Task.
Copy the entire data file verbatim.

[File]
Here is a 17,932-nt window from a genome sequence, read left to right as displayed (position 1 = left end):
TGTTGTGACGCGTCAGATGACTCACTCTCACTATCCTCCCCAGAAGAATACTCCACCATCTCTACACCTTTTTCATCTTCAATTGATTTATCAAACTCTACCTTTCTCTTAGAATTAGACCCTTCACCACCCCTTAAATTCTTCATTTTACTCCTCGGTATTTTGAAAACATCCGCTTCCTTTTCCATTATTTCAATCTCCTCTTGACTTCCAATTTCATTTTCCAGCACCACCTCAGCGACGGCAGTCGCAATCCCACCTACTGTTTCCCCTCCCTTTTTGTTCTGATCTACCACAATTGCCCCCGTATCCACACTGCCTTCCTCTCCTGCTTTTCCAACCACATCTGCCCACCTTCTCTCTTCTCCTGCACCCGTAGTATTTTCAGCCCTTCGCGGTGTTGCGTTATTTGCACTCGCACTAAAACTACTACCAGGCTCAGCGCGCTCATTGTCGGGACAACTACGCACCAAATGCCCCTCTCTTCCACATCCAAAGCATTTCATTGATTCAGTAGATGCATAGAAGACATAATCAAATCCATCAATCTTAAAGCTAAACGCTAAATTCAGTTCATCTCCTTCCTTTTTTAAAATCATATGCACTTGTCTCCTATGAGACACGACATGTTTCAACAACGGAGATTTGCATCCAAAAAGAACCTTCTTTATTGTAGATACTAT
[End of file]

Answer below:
Here is a 17,932-nt window from a genome sequence, read left to right as displayed (position 1 = left end):
TGTTGTGACGCGTCAGATGACTCACTCTCACTATCCTCCCCAGAAGAATACTCCACCATCTCTACACCTTTTTCATCTTCAATTGATTTATCAAACTCTACCTTTCTCTTAGAATTAGACCCTTCACCACCCCTTAAATTCTTCATTTTACTCCTCGGTATTTTGAAAACATCCGCTTCCTTTTCCATTATTTCAATCTCCTCTTGACTTCCAATTTCATTTTCCAGCACCACCTCAGCGACGGCAGTCGCAATCCCACCTACTGTTTCCCCTCCCTTTTTGTTCTGATCTACCACAATTGCCCCCGTATCCACACTGCCTTCCTCTCCTGCTTTTCCAACCACATCTGCCCACCTTCTCTCTTCTCCTGCACCCGTAGTATTTTCAGCCCTTCGCGGTGTTGCGTTATTTGCACTCGCACTAAAACTACTACCAGGCTCAGCGCGCTCATTGTCGGGACAACTACGCACCAAATGCCCCTCTCTTCCACATCCAAAGCATTTCATTGATTCAGTAGATGCATAGAAGACATAATCAAATCCATCAATCTTAAAGCTAAACGCTAAATTCAGTTCATCTCCTTCCTTTTTTAAAATCATATGCACTTGTCTCCTATGAGACACGACATGTTTCAACAACGGAGATTTGCATCCAAAAAGAACCTTCTTTATTGTAGATACTAT